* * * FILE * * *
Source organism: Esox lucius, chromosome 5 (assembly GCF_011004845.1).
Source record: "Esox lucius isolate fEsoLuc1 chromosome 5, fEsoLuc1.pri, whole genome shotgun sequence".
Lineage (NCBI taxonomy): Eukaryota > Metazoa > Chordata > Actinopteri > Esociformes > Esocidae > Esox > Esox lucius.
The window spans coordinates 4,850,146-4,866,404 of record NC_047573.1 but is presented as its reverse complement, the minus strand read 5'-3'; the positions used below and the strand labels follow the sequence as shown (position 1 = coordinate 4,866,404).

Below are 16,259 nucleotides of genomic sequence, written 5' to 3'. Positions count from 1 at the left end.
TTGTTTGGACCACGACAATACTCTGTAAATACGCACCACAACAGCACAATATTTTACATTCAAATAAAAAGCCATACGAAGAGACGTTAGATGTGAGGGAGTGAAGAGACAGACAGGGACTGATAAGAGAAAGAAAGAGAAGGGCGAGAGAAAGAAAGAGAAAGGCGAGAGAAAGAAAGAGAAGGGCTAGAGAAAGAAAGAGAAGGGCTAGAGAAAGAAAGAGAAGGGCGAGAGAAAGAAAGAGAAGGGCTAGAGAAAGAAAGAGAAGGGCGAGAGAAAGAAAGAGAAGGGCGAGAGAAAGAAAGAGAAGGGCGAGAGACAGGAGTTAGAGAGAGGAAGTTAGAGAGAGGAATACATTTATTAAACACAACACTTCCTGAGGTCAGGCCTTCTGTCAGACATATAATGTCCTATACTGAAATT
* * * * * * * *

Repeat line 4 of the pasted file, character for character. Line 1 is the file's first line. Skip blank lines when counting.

The window spans coordinates 4,850,146-4,866,404 of record NC_047573.1 but is presented as its reverse complement, the minus strand read 5'-3'; the positions used below and the strand labels follow the sequence as shown (position 1 = coordinate 4,866,404).